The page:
Participation in Rock Concerts - in the Service of Science

Almost everyone knows the unpleasant feeling of standing in a crowd and barely coming back or forth. Crowds that are accepted at entrances and exits to large events, in the stage area of large concerts or at Christmas markets at peak times can also quickly become threatening. But how can critical crowds of people be identified before someone gets hurt? The scientists in the VABENE++ project are working on image processing methods to analyse crowds of people with the help of aerial photographs, so that organizers and security forces will be able to react more quickly in the future.

Critical densities of people arise, especially at narrow places or in queues where more and more people move into. From a person density of 3.5 persons per square metre upwards, it is no longer possible to influence in which direction you are going and with a person density of 6.5 persons per square metre upwards, physical damage in the form of chest bruises (traumatic asphyxia) can occur. In the past, there have been many deaths at major events in this way (2000: Roskilde Festival, Denmark; 2010: Loveparade, Duisburg; 2013: Madhya Pradesh, India). Various countermeasures have now been taken by the organisers. Passenger flows are controlled and constricted areas are avoided as far as possible, but dense crowds are often not completely prevented. For this reason, surveillance cameras are increasingly being installed in order to detect critical situations at an early stage and to be able to intervene quickly. Nevertheless, especially spontaneous accumulations are often not recorded quickly and accurately enough.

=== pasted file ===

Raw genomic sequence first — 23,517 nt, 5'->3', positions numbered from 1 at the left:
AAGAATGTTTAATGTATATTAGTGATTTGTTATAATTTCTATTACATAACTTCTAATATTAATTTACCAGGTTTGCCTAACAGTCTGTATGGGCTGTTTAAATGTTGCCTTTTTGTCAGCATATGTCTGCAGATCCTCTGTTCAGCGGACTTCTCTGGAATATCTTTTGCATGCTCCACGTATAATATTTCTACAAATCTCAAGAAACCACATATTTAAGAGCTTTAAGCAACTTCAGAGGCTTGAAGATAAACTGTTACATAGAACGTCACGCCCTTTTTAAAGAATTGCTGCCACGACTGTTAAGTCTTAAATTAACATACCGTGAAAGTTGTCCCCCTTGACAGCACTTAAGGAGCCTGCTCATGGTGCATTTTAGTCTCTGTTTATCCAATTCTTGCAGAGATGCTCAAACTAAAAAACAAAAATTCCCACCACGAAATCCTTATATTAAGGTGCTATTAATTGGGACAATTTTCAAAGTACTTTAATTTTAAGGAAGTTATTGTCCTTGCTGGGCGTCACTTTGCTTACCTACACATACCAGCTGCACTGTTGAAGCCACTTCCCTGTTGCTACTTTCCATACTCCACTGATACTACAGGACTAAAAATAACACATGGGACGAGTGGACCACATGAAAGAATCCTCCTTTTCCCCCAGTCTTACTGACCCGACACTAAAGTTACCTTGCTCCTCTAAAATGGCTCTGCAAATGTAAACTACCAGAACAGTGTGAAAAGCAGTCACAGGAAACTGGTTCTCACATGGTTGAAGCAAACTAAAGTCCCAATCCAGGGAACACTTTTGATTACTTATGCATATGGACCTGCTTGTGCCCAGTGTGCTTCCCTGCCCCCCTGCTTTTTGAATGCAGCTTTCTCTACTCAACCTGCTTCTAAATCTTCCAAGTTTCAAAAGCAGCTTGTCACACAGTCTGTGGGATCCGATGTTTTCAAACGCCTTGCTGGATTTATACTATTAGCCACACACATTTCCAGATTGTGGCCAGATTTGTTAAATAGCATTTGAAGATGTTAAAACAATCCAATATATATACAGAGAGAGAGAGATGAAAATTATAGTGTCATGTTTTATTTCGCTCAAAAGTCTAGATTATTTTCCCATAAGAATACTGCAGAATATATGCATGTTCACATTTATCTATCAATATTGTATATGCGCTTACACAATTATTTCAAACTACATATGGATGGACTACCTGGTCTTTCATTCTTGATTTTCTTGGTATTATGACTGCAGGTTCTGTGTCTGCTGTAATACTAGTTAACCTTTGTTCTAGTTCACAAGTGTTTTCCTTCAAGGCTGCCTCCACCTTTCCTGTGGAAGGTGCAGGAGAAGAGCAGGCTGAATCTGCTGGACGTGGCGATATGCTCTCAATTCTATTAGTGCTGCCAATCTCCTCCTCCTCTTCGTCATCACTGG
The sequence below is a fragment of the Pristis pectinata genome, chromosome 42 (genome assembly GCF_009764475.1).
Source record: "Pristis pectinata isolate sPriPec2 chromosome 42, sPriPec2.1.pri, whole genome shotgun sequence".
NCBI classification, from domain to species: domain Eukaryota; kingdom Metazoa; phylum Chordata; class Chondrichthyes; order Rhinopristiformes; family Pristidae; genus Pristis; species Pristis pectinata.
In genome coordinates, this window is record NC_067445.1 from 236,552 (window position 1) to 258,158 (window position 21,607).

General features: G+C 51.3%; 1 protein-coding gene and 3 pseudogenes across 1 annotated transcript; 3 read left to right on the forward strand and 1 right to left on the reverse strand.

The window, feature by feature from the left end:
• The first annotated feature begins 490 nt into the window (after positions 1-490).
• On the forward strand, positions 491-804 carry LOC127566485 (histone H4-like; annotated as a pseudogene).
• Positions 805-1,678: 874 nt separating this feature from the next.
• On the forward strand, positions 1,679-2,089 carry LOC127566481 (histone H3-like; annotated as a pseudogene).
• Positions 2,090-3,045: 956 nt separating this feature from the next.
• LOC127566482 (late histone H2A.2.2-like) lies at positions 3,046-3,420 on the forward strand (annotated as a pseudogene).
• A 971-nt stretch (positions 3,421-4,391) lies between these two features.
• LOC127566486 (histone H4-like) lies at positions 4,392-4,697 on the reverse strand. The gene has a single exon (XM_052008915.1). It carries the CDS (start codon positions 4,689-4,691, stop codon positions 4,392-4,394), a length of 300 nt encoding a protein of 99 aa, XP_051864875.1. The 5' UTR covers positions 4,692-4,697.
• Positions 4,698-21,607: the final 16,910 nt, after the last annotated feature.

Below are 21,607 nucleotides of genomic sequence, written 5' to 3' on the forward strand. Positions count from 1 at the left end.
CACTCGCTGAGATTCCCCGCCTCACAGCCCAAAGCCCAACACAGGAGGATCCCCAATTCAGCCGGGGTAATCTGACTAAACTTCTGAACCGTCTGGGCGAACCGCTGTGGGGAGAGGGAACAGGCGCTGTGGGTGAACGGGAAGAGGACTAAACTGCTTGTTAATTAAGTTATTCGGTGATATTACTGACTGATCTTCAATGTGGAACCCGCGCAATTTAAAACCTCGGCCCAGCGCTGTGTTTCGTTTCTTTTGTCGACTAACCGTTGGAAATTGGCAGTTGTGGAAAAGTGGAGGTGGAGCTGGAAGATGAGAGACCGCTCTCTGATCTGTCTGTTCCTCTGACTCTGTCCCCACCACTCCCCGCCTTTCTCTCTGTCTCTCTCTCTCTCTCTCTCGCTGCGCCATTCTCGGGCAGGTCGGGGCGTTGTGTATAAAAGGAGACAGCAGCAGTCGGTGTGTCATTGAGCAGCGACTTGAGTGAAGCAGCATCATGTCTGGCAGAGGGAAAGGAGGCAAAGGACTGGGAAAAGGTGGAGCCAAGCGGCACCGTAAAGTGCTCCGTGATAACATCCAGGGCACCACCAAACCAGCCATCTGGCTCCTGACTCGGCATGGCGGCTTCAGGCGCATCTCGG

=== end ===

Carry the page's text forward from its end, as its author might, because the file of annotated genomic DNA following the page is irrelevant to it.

Therefore, image processing methods are being researched in order to automate critical person densities and derive them from photos as quickly as possible. In the VABENE++ project, DLR scientists are developing image processing methods to estimate the density of people from aerial photographs taken from aircraft or helicopters - with initial success. For example, dense crowds of people in the stage area of rock concerts could be recognized fully automatically from aerial photos. Special trainable algorithms are used, which are based on a large number of individual images to "learn" to analyze crowds of people and to continuously improve the results. The camera systems from VABENE++ transfer their recordings directly to the ground, which enables the results to be passed on promptly to event organisers and decision-makers. What's more, a simple glance from above preserves the privacy of visitors, since no individual persons are recognized, but people are generally analyzed as texture in the aerial photograph. Currently we are working on the exact calibration of the methods in order to not only detect crowds of people, but also to estimate the density of people. This is a further step towards making the attendance of major events even safer and more carefree in the future.